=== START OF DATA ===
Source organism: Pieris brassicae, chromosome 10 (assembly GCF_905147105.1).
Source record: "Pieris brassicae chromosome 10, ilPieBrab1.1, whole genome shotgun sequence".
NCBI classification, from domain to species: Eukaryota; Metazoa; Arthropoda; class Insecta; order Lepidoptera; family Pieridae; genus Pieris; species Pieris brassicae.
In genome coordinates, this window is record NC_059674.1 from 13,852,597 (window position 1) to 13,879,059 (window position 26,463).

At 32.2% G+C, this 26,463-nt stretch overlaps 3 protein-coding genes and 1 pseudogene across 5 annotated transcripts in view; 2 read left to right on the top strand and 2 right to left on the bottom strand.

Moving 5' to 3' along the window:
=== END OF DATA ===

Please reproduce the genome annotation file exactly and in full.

Source organism: Pieris brassicae, chromosome 10 (assembly GCF_905147105.1).
Source record: "Pieris brassicae chromosome 10, ilPieBrab1.1, whole genome shotgun sequence".
NCBI classification, from domain to species: Eukaryota; Metazoa; Arthropoda; class Insecta; order Lepidoptera; family Pieridae; genus Pieris; species Pieris brassicae.
In genome coordinates, this window is record NC_059674.1 from 13,852,597 (window position 1) to 13,879,059 (window position 26,463).

At 32.2% G+C, this 26,463-nt stretch overlaps 3 protein-coding genes and 1 pseudogene across 5 annotated transcripts in view; 2 read left to right on the top strand and 2 right to left on the bottom strand.

Moving 5' to 3' along the window: